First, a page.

Paragraphs on the Chopping Block
As early as elementary school, young writers learn how to construct sentences and put them into paragraphs. Throughout their education, teachers prod them to add more detail and deeper sentences. Before long, the more accomplished students can write a good academic paragraph, which often looks like this one: A good-sized block of text with very little white space. In fact, I’ve known of teachers who could predict the grade of a student assignment by just checking to see if the paper had several paragraphs structured like this one.
In fiction, the paragraph does not serve the same function. Breaks are much more necessary to keep readers engaged and to help them understand things like tone, attitude, urgency, and even which character is doing an action or speaking.
Here’s a checklist of good places to break paragraphs in a fiction scene.
1. When the acting character switches.
Example: Lainey brought Megan a piece of cake and handed her a fork. Smiling, Megan dipped the fork in the icing and licked it clean. “This icing is incredible. What kind is it?”
See the problem? Who says the dialogue? Lainey or Megan?
Now, if I move Megan’s action to the next line, it’s clearer.
Lainey brought Megan a piece of cake and handed her a fork.
Smiling, Megan dipped the fork in the icing and licked it clean. “This icing is incredible. What kind is it?”
It’s also a good idea to avoid sentences like this as often as possible:
Lainey handed Megan a piece of cake, and Megan began eating it.
One, it’s wordy. Repetition of Megan’s name kills the flow of the sentence. But also, you’ve tied two acting characters into the same acting sentence. A good story reads like a back and forth banter between characters with dialogue and action. A pattern something like this:
“Character 1 speaks.” Character 1 acts.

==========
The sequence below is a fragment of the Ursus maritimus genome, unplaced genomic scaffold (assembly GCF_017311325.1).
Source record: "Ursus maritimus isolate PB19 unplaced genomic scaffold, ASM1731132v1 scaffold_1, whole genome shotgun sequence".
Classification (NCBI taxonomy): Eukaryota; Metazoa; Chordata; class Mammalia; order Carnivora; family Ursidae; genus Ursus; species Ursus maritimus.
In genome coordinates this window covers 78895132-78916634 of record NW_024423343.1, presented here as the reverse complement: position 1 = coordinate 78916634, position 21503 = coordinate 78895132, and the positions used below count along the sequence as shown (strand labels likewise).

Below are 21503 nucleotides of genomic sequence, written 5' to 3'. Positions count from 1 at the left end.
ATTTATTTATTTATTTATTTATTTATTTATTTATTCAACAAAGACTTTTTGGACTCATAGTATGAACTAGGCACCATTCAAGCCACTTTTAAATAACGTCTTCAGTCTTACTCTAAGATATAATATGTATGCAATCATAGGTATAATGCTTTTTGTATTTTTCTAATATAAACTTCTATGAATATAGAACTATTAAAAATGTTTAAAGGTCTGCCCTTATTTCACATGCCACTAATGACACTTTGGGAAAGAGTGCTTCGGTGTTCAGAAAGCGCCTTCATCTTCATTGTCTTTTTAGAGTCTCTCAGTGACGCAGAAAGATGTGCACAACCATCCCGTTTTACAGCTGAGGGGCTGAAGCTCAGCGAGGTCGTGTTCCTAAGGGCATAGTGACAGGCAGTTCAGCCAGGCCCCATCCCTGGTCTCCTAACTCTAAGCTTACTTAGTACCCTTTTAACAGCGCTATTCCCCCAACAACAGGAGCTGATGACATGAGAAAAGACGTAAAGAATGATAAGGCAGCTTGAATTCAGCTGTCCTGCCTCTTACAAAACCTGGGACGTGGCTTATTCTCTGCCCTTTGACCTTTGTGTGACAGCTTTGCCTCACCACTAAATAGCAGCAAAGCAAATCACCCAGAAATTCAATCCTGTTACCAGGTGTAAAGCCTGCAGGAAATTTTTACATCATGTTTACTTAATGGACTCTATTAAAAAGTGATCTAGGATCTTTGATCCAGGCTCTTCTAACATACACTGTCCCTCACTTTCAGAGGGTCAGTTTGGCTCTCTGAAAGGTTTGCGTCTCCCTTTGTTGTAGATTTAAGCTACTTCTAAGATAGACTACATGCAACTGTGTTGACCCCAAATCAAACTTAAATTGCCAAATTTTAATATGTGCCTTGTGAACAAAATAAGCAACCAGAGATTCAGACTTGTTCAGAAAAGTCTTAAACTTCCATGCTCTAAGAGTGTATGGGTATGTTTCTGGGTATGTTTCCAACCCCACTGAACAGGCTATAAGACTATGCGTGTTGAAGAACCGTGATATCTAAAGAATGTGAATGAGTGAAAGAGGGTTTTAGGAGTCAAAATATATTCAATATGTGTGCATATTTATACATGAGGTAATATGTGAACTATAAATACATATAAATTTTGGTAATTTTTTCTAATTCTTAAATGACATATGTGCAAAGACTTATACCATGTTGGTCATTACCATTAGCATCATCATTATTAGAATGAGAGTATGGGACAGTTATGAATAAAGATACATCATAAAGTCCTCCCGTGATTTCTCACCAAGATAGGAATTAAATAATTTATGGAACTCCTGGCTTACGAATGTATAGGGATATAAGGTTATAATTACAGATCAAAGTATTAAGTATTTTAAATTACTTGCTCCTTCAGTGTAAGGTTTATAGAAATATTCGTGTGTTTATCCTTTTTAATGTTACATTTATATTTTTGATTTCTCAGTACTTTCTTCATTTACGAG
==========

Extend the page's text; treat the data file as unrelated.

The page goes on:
Character 2 acts. Maybe they don’t speak, but there’s some kind of reaction to character 1’s words.
Character 1 acts. “Character 1 speaks.”
“Character 2 speaks.” Character 2 acts.
2. When the speaking character switches.
Megan frowned. “Lainey, do you think Mark is coming?” Lainey nodded. “He should be here by eight.”
Just like the last example, this is confusing to tell which character gets the dialogue. But a simple line break makes all the difference. When I edit, I find that writers make this simple mistake all the time, and a lot of times they can see great improvement in their writing just by me going through and readjusting the line breaks.
Megan frowned. “Lainey, do you think Mark is coming?”
Lainey nodded. “He should be here by eight.”
3. When a pause in the text would increase urgency or emphasis.
Here’s an excerpt from my Christian fiction novel, Cavernous. It’s from a high-impact scene where Callie, the main character, learns that her world is about to turn upside down.
The anchorman dissolves into a photo of the US President and Vice President, which then cuts to a huge street riot. The remote slips from my fingers, and I clutch the edge of the couch. According to the caption, both men are dead.
Now, notice how breaking just before that last line increases the suspense.
The anchorman dissolves into a photo of the US President and Vice President, which then cuts to a huge street riot. The remote slips from my fingers, and I clutch the edge of the couch.
According to the caption, both men are dead.
What it does is forces the brain to pause a brief instant before reading the line, and then when you reach the new line, it places extra emphasis on the words. There you have it. Your chilling sense of urgency.
4. When there’s a transition in the type of action.
A red brick half-wall ran along the edge of the driveway, past the swimming pool, and several yards into the backyard. On the grassy side, three lawn chairs surrounded a glass patio table, which sat crooked on the uneven ground. Rain pelted the concrete drive and spotted the light oak deck.
Paragraphs like these show up often when the writer is wanting to convey a setting, and even with action verbs, they can feel a little like an info dump. Clever paragraphing can help.
A red brick half-wall ran along the edge of the driveway, past the swimming pool, and several yards into the backyard. On the grassy side, three lawn chairs surrounded a glass patio table, which sat crooked on the uneven ground.
Rain pelted the concrete drive and spotted the light oak deck.
Notice that we’re first looking at descriptive detail about a house. Then, the action transitions to the weather. Great place for a cut, and it gives a slightly shorter paragraph.
Note that you don’t want to get carried away with this. It’s great to cut back a little, but you don’t want to do this because writing in single sentences the whole manuscript would be cumbersome to read.
A red brick half-wall ran along the edge of the driveway, past the swimming pool, and several yards into the backyard.
On the grassy side, three lawn chairs surrounded a glass patio table, which sat crooked on the uneven ground.
Rain pelted the concrete drive and spotted the light oak deck.